THE parents of one of the Bury air cadets killed in a helicopter crash, are demanding an apology from "embarrassed" RAF and Ministry of Defence chiefs.

Amanda Whitehead (17) and Mark Oakden (16) drowned along with 15-year-old Christopher Bailey from Horwich, when a Wessex helicopter they were travelling in plunged into a lake near Llanberis, North Wales, in 1995.

They were still strapped in their seats when the wreckage was pulled from the water.

Five years on, their families have been awarded nominal compensation after a 1995 board of inquiry revealed the accident was caused by a faulty tail section on the helicopter. Poor maintenance was said to be a contributory factor.

An inquest was held the following year with the coroner recording an "accidental death" verdict.

Families of the Bury youngsters now believe lessons should be learned with regard to procedures in military equipment maintenance, emergency aircraft training, and the way in which civilian families are treated by "the Establishment".

Mrs Sandra Whitehead of Jesmond Drive said: "Quite simply we want a full apology from the RAF and Ministry of Defence for the time taken to investigate this accident and for treating us like second-class citizens.

"This tragedy has embarrassed "the Establishment" which seems not have a procedure for dealing with civilians. When we have sought answers we have been stonewalled at every turn and isolated from a lot of the decisions relating to the matter."

Mark Oakden's parents have also joined the Whiteheads' call for assurances from the MoD that safety recommendations highlighted during the inquiries into the helicopter crash are adopted.

Mr Geoff Oakden, of Gisburn Drive, Bury, believes the Government must ensure weapons and aircraft are properly maintained and its service personnel highly trained if Britain wants to remain as a credible military power in the world.

He said: "The best tribute the Government could pay to Mark, Amanda and Christopher is to ensure that repairs to military aircraft and machinery are not done on the cheap."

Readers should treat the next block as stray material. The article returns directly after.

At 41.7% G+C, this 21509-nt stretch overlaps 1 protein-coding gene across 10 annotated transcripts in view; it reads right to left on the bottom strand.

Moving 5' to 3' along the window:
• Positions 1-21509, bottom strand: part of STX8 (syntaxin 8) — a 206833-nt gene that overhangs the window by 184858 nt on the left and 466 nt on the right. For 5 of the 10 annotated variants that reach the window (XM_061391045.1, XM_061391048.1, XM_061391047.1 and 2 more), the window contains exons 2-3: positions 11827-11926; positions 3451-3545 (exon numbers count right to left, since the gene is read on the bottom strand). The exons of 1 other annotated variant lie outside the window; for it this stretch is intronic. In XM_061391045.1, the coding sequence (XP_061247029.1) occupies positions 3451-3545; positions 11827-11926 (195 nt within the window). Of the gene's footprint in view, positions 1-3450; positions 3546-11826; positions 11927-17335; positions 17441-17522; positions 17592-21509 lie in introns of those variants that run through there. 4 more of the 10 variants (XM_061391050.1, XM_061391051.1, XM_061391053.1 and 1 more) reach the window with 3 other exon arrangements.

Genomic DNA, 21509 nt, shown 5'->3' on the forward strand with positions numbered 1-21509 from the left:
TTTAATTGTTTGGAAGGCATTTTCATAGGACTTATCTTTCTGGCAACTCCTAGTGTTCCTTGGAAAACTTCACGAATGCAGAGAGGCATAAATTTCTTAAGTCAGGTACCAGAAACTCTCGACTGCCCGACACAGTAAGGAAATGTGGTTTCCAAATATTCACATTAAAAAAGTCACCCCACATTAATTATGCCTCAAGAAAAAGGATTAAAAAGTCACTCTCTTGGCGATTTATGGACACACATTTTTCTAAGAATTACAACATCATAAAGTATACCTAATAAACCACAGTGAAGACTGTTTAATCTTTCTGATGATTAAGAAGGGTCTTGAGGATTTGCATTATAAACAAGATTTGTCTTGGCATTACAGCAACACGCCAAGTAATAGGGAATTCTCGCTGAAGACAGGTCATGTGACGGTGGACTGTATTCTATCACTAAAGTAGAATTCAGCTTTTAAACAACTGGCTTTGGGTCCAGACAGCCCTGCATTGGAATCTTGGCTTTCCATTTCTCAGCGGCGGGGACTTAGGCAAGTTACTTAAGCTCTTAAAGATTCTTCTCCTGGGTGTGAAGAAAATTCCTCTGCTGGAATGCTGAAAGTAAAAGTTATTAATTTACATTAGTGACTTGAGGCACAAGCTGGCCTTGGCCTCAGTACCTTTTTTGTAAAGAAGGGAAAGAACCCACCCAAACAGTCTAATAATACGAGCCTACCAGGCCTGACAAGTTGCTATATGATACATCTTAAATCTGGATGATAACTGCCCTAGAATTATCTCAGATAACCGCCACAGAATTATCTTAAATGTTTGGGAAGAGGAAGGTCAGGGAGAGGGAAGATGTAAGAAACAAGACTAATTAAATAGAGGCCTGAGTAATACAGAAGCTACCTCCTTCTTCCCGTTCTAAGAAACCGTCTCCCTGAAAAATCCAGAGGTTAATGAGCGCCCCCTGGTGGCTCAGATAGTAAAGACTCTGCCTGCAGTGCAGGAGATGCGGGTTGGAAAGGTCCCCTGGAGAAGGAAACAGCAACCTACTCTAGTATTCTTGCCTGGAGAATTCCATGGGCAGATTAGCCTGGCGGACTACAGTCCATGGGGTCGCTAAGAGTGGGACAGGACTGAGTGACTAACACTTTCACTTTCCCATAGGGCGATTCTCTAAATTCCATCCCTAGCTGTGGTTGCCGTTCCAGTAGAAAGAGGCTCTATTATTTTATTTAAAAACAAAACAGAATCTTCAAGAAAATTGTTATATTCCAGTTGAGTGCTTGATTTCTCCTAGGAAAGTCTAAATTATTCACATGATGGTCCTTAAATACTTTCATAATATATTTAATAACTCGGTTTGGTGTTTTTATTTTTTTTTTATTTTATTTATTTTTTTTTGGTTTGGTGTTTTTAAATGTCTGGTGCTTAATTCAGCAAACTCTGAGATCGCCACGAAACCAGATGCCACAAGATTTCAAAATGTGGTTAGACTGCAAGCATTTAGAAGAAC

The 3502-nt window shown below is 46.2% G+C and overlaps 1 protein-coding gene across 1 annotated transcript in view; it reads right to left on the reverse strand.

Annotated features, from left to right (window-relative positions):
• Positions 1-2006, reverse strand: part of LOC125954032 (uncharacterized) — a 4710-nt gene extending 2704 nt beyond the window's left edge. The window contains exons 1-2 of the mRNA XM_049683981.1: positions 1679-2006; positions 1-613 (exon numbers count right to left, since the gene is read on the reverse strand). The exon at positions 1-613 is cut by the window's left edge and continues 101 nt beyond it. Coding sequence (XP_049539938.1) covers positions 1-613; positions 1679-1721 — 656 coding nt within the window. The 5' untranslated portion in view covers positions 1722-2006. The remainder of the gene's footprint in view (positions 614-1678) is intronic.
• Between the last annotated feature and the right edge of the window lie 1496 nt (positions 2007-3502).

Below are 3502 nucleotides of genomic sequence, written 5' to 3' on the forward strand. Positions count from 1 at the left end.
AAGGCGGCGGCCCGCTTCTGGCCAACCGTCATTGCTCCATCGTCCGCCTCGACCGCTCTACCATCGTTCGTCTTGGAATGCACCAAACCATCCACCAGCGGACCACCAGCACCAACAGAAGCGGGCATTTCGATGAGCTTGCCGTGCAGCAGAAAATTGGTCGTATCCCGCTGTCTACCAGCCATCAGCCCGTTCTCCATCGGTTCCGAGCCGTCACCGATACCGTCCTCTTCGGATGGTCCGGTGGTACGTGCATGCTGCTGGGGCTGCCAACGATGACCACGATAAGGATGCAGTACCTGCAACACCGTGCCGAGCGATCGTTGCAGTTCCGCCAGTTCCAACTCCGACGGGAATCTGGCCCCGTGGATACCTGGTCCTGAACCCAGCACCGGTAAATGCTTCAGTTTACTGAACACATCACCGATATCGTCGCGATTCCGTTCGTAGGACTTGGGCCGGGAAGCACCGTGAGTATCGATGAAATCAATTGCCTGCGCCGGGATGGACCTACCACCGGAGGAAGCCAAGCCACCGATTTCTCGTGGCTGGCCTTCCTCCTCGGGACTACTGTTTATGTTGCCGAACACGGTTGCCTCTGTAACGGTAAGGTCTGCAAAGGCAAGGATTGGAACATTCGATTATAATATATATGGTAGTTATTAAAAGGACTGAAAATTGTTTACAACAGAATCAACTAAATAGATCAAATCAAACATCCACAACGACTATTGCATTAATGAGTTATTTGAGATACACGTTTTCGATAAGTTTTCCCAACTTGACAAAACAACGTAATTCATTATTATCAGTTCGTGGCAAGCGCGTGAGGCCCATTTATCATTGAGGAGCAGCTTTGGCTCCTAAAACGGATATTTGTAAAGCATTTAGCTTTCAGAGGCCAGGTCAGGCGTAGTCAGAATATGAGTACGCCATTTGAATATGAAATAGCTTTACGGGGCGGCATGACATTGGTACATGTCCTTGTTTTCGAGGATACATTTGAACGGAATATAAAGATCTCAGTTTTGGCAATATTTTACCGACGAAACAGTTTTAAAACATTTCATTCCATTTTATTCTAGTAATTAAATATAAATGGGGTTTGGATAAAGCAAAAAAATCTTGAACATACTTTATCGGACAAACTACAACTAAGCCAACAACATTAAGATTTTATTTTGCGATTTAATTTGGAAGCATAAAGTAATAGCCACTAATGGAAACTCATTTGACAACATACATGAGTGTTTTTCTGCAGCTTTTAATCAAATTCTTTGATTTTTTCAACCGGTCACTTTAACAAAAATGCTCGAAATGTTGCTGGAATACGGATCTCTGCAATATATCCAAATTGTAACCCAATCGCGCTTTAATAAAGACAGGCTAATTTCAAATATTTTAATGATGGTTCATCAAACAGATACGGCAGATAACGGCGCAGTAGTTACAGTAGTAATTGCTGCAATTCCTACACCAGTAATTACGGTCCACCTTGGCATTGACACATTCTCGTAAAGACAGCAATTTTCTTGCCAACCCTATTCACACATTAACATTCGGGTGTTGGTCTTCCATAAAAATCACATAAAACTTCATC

Both families believe seeking an apology from the RAF is futile, although the Whiteheads say they will pursue the matter "for Amanda's sake". DIARY of EVENTS.

AUG 12, 1993.

An RAF Wessex helicopter plunges into Llyn Padarn lake near Llanberis in Snowdonia during a routine training sortie. As a result, Cadets Amanda Whitehead, Mark Oakden and Christopher Bailey, enjoying a summer camp at RAF Valley, are killed. The RAF crew and one fellow ATC cadet, Sarah Coker of Cornwall Drive, Bury, survive the crash.

AUG 19, 1993.

The funerals of Cadets Whitehead and Oakden take place at Bury Parish Church with full military honours.

AUG 12, 1994.

The finishing touches are put to an RAF inquiry into the accident. The conclusions of the RAF Board of Inquiry are "expected soon".

FEB, 1995.

Eighteen months after the death crash, the families of the teenagers still await the results of the RAF inquiry.

MAY, 1995.

The Board of Inquiry concludes its investigation. Senior RAF chiefs demand the Board reconvenes after reading the final report.

NOV, 1995.

The Ministry of Defence announce that a tail fault was to blame for the crash. Families of the Bury air cadets take legal advice with a view to suing the MoD. The RAF explain that the delay in the report's publication was because of the "complex and protracted" technical investigations.

JAN, 1996.

At the inquest the coroner criticises the RAF for the inquiry delay. A verdict of accidental death is recorded.

JUNE, 1998.

The MoD make an offer of compensation to each family. The offers are accepted.

SEPT, 1998.

The families request that lessons are learned from the tragedy and that recommendations made at the Board of Inquiry are adopted. The Whiteheads demand an apology for the treatment of the families over the past five years.

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